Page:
utorak, 5. listopada 2010.

Trubač sa Seine



(Matoš u Parizu)

Moja je soba tako jadno mala,
Da ne bih u njoj izdržati mogo,
Da mi oči ne sanjaju budne.
Al ne ropćem. Sudbini velim: Hvala;
Jer mojoj bijedi čudan sjaj je dala,
I moje patnje nisu uzaludne.

Danas sam opet ručo samo čaj.
Al vlažna blagost sja u mome oku:
Ja opet mislim na svoj rodni kraj.
I čežnja preobražava mi javu:
Sa Quaija mjesto Seine čujem Savu,
I Tuškanac mi šumi iz aleja.

Na domovini dvostruka je sjena:
Baca je Pešta, i baca je Beč.
Ona je sva u crno zavijena —
Ne ćuje, Majko, niko tvoju riječ!
Mrmori, diše more, teče Drava,
A izmedju njih jedna zemlja spava.

Pod vedrim nebom slobodnog Pariza
Koliko puta tuga me je srela
U vrevi Étoilea, Saint-Michelea!
O Bože moj, tu treba biti jak!
U tome svjetlu još me više boli
Rođene moje grude gluhi mrak.

Udišem Pariz. Smjelim bijegom spasih
Slobodnu dušu, ali ja sam sin,
A mojoj majci sve su sjeđe vlasi.
Ja žene nemam, a ni druga nemam.
Što još imadem? Samo jezik svoj,
U koji život svoga srca spremam.

Zanosi, misli, ritmovi i rime!
Ja bezimen u bezimenu mnoštvu
Daleko negdje stičem sebi ime.
I muku mučim samca dezertera,
Što zabranjenu domovinu sanja
Na hartiji, u potezima pera.

Pero ... ta mala, ta obična stvar,
A kako živa, kako puna snage!
Kad iz njeg teće novih riječi čar,
Omamljuju me kao govor drage.
Sva utjeha je u tom malom peru,
Što pod njim niče, smije se i plače,
I sja i grije, i vraća mi vjeru.

O Hrvatska, o moja domovino,
Ti moja bajko, ti moja davnino!
Ti porobljeni, oteti mi kraju!
Gle, jadni dezerter ti daje dar,
Bogatiji no kraljevi ga daju,
I sav je ljubav, pobuna i žar.

Ja, skoro prosjak duh slobode širim,
Pa ma i nemô na svom grobu svijeću,
Ja neću, neću, neću da se smirim.
Ko svježi vjetar u sparinu pirim,
A kada, umor svlada duše lijene,
Na otpor trubim ja trubač sa Seine!

Što mi je plaća? Mržnja gmizavaca,
Što svoje blato lijepe o moj glas.
Al ja pred licem roda stojim vedar.
Za hljeb slobode prilažem svoj klas:
Zar nije zlatan i bogat i jedar?





The trumpeter of the Seine


Matoš (1) in Paris

My room is so meagerly small
That I could not endure it
If I did not daydream.
But I don't complain. I say Thank you, destiny;
For giving splendor to my misery
So that my suffering is not in vain.

Today again my lunch was only a cup of tea.
But my look is full of gentleness:
Again I think of my native country.
This dream is changing my reality:
On the quay instead of the Seine I hear the Sava (2)
And here the alley is our Tuškanac. (3)

On my country lies a double shadow:
That of Vienna and that of Budapest.
My native country is shrouded in black—
And nobody, Mother, hears your voice!
The sea keeps on breathing, the Drava flowing,
And between them a country sleeps.

Free under the clear sky of Paris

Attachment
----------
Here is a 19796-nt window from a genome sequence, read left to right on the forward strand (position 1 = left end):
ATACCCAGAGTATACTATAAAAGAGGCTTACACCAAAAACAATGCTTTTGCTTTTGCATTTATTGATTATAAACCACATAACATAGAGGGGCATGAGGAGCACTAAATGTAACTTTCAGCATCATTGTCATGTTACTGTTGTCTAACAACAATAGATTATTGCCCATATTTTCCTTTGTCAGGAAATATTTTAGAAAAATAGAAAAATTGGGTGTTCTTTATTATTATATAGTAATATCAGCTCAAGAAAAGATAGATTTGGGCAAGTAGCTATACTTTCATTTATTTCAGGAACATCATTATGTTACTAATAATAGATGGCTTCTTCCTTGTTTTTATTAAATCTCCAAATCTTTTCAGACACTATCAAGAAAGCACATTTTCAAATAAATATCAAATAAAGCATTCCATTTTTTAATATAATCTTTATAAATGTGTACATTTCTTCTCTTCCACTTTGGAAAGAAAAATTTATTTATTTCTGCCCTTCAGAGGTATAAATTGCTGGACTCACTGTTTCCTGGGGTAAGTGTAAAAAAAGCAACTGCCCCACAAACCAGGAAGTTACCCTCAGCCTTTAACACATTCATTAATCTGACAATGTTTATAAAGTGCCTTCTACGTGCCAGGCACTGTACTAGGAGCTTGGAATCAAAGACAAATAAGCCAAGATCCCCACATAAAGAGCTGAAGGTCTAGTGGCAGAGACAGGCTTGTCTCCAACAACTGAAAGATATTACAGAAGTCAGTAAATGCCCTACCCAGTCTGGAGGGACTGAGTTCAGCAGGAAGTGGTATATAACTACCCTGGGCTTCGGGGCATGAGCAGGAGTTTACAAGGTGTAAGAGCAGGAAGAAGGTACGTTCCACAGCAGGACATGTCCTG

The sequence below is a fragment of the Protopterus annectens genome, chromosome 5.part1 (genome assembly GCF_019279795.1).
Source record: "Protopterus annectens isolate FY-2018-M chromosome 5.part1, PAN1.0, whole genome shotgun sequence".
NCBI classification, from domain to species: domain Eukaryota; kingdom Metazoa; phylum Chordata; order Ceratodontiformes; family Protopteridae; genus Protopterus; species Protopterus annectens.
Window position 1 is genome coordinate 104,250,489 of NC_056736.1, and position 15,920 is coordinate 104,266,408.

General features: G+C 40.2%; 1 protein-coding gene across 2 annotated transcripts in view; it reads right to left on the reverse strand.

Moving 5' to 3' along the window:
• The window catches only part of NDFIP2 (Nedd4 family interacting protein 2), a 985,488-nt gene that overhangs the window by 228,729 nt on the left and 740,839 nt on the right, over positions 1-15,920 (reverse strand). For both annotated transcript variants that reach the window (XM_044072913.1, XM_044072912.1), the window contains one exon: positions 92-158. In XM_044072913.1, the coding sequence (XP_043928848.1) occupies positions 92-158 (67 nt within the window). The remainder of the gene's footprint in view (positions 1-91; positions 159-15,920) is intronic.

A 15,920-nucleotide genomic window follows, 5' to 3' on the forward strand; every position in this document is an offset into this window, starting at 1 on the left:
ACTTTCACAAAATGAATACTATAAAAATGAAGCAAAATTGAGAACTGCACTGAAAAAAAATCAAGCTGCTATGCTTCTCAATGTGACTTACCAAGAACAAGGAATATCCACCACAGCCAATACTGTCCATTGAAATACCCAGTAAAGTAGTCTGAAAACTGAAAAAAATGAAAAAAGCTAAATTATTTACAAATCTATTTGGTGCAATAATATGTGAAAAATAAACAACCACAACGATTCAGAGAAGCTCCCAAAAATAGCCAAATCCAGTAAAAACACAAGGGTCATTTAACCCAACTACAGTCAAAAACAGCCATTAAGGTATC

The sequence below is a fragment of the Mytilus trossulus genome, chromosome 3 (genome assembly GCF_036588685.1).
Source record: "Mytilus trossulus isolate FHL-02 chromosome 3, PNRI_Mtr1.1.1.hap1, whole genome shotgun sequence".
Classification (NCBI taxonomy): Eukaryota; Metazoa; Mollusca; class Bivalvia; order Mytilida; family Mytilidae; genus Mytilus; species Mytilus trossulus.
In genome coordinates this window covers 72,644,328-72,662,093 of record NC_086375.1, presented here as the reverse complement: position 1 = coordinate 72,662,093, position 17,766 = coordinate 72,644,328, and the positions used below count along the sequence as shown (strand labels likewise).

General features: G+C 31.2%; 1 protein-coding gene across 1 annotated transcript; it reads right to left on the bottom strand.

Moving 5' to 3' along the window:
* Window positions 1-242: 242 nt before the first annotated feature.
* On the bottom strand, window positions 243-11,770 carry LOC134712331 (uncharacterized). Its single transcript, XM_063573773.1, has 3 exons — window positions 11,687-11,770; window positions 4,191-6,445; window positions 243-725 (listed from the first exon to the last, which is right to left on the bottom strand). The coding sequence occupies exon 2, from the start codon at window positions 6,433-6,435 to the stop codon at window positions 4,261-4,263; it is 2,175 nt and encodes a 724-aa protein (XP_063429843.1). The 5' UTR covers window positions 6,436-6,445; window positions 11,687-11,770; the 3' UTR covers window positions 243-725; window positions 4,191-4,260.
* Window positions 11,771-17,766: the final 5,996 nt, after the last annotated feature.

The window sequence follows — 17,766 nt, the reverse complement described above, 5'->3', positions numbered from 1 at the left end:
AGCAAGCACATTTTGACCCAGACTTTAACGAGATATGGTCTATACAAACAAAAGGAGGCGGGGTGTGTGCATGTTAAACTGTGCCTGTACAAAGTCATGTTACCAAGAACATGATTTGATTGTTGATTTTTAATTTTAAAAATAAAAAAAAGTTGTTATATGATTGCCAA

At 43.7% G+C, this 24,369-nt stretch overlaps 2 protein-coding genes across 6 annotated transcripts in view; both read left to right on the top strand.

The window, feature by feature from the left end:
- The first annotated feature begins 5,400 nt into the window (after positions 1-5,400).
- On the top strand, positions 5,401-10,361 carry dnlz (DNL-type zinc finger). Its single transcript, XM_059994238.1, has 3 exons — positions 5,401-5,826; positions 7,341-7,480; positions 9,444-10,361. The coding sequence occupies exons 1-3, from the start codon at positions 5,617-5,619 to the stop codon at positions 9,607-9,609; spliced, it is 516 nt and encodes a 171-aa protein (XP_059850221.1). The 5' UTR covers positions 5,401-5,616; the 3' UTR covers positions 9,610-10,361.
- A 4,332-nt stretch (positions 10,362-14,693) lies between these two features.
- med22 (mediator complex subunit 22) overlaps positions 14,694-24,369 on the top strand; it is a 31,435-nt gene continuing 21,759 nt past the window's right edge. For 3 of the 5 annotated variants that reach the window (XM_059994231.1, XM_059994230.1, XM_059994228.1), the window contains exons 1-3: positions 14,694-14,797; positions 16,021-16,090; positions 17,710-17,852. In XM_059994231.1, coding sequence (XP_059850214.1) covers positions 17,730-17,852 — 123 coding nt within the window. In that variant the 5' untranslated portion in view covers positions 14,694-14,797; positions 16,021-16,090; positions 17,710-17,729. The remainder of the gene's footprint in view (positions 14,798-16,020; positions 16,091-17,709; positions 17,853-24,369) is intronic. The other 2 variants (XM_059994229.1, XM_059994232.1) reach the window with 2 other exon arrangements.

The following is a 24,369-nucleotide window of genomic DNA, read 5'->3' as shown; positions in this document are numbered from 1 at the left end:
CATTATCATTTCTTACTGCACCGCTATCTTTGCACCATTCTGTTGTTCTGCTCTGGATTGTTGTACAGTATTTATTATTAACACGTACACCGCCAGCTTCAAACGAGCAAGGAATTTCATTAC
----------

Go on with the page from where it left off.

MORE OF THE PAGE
How many times have I felt despair
In the crowds of the Étoile, Saint-Michele!
O my God, give me strength!
By this light I feel much more
The pitch-dark night of my country.

I breathe Paris. By bold flight I saved
The freedom of my spirit, but I am also a son,
And my mother is getting ever more grey.
No wife, no comrade have I.
What then do I have but my language
In which I keep the life of my heart.

Ecstasy, thoughts, rhythms, and rhymes!
Anonymous in an unknown crowd, I am
Making a name for myself somewhere far away.
A deserter, I suffer here alone
and dream of my forbidden country
Only with the words of my pen.

The pen... this small, curious thing,
How vivid it is, and how strong!
When from it flow the novel words
Which enchant me like my sweetheart's speech.
All my comfort is in this little pen,
From it stems my joy and my sorrow,
In me it shines, it warms my faith.

O Croatia, O my country,
You, my fairy tale, you my past!
You enslaved captive land of mine!
Look, the poor deserter's gift
Is richer than the kingly one,
For it is love, ardor, and revolt.

A beggar, I spread around the spirit of liberty,
And I do not care if on my grave no candle will burn,
I will not give in, never, never.
As a fresh breeze in the heat I blow again,
And when the lazy minds are tiring,
I, the trumpeter of the Seine,
Sound my call of resistance!

And what is my pay? The hatred of the crawlers
Who stick their mud to my repute
But I face my people with serenity.
For freedom's bread I give my grain:
Is it not golden and sound and rich?


---
(1) Antun Gustav Matoš (1873-1914), Croatian essayist, storyteller, and poet, lived for several years in Paris as an emigré. He strongly influenced modern Croatian literature.
(2) Sava, a river that flows through Zagreb.
(3) Tuškanac, a wooded park in Zagreb.



Ibrica Jusić

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